So I do expect the process to be a tough and likely timely one…especially in today’s modern political climate. But it is one that will happen none-the-less; and I think it will begin by summer.

This does not mean to abandon all activism and take my word for it. In fact, it means the opposite. It means that the time is here and now. The fight we have been working to get is happening, and we better damned well be ready for it. Sitting on our laurels believing that we have another few years to prepare is a stupid and will result in catastrophe. We must be ready to take destiny into our own hands as soon as the battle begins.

Are you ready for summer?

The Price of Weed

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The State of Washington introduced the consulting firm that won the job to help develop their legal weed regulatory model. They chose Botec Analysis Corporation, a think tank led by UCLA professor Mark Kleiman who has advised the Office of National Drug Control Policy and others on drug policy issues. Kleiman is an interesting pick, as he is certainly not “pro-marijuana” by any means, even publicly opposing California’s Prop. 19 initiative in 2010. But he is not “anti-marijuana” either, which gives him a generally objective view from where to view the cannabis marketplace.

The most interesting points I think he touched on in the many interviews he has done since his selection is cannabis pricing and how that will play out in real time. His analysis and thought on how price will affect the legal environment of cannabis are worthy of consideration, and in some respects are playing out in quasi-legal medical cannabis markets right now. Here is one thing Kleiman said in an interview with CNN:

“You don’t want the price to be so high that it generates a black market inside the state,” Kleiman said. “You don’t want the price to be so low that it generates an export black market.”

So right now there are a few different cannabis markets to explore. We have a California market that is really several sub-markets where pricing varies greatly, but the markets are still relatively high priced, and most organizations operate as not-for-profits. There is the highly-regulated Colorado market where forced vertical integration and saturation have made for a more fierce and competitive for profit market resulting in lower pricing, but less selection and quality; but quality continues to improve with time. There is the Washington State model, where in Seattle at least there is a saturation of providers and competition has resulted in reasonable pricing, and production continues to increase rapidly. Oregon’s weed market is more limited, but it is growing and has always had a reputation for value. We see an emerging Arizona market with huge barriers to entry that are resulting in higher prices, but it is still too early to tell much there. Maine has very few state run dispensaries and a robust caregiver program, but are realizing the need for change because of lack of competition and high pricing there. New Jersey opened its first couple of shops in the most restrictive market ever and prices there are brisk, even with totally vertical integration. This mosaic of weed markets gives great insight as to what happens to the price of weed dependent on the rules and restrictions applied by the powers at be.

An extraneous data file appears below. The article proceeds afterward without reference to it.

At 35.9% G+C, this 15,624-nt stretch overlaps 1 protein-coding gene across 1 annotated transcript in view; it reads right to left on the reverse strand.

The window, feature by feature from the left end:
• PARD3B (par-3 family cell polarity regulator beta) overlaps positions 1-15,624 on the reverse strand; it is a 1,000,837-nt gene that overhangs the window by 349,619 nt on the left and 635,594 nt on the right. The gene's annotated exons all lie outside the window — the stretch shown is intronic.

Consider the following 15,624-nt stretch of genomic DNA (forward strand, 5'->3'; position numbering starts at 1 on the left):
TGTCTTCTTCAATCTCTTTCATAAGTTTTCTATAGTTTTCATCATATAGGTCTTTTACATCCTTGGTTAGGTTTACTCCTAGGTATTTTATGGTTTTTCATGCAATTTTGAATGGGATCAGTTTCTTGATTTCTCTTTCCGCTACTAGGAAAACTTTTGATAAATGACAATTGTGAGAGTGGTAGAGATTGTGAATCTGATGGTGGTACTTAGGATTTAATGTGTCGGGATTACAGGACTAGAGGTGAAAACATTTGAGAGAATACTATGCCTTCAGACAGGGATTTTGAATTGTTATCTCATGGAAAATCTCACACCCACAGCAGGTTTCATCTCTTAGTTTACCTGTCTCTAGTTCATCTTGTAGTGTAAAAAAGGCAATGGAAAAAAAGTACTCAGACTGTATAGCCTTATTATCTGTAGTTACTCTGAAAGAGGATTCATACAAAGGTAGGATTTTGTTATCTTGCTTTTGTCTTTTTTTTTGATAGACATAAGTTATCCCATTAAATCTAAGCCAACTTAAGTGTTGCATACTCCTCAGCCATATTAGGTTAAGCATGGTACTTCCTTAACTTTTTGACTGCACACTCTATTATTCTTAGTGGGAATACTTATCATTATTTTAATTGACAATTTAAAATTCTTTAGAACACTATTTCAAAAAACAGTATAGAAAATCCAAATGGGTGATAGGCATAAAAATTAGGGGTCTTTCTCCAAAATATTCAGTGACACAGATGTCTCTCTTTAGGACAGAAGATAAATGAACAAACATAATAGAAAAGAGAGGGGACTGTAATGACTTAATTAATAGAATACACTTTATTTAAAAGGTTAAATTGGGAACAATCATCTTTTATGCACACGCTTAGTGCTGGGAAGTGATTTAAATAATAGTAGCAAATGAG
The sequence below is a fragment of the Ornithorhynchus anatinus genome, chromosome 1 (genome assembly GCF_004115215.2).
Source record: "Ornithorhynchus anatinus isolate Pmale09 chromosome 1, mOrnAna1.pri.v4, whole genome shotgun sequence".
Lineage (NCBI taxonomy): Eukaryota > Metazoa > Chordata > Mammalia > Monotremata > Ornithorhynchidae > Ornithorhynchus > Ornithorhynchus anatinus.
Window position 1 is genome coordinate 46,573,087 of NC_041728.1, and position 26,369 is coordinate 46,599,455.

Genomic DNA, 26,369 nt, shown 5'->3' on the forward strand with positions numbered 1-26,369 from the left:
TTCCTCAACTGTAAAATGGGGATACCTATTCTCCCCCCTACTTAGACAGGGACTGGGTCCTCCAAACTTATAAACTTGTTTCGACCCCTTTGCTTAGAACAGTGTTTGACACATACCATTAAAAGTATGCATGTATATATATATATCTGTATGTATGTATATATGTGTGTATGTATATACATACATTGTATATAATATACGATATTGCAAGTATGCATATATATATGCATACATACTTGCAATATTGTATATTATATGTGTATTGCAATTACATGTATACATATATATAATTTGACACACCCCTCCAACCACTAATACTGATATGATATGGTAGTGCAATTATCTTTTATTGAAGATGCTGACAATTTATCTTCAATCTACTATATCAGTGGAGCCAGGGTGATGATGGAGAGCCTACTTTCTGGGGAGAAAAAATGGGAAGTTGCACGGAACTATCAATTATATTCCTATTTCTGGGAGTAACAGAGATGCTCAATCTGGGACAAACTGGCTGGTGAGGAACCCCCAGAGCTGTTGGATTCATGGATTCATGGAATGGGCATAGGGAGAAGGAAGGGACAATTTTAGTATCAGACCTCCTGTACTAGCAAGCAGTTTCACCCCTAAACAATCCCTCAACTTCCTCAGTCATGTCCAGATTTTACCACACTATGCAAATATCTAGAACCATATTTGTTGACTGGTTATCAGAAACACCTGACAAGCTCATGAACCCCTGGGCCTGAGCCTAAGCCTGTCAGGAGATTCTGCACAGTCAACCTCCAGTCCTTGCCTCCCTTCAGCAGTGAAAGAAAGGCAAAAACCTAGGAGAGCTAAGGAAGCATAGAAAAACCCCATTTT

California is by far the market with the most history to look at. There has been an ebb and flow of market forces here, and because of the massive size of the state and it very regional regulations and guidelines, it has allowed for many different types of markets to flourish. Some have come and gone, and some are coming back again. It is different from city to city and county to county, and the price and quality of weed can differ greatly where you go as a result. The one place where the California market flourishes is product quality and innovation. Because there are no real barriers to entry on the production side there are a lot more small batch high quality producers that can enter the market with very little oversight.

The “collective and cooperative” model has evolved so many times over the last decade that it is really hard to keep track of. California began opening dispensaries in the mid-90’s. With no real guidance from elected officials or lawmakers on how to operate businesses, growing pains have certainly taken place. But California is also a great success story. On any given day, hundreds of thousands of people have access to a variety of high quality cannabis at many convenient and well-lit clean facilities with very little incident. That is a victory by any measure, no matter what industry you are in.

Where the California market has somewhat failed, at least in certain areas, is in competition at the retail level. In many markets a very limited amount of providers makes for higher prices. Also, increasing tax burdens, massive permit fees, regulatory compliance matters, and a bunch of red tape have made it more difficult for dispensing collectives/cooperatives to operate without charging $50 or more an eighth. At last check, the nation’s largest retailer of cannabis on the planet, Harborside Health Center, had several $60 eighths on their menu. Harborside will be the first to tell you that they have A LOT of bills to pay over there; but where this phenomena is playing out is on the backs of the growers.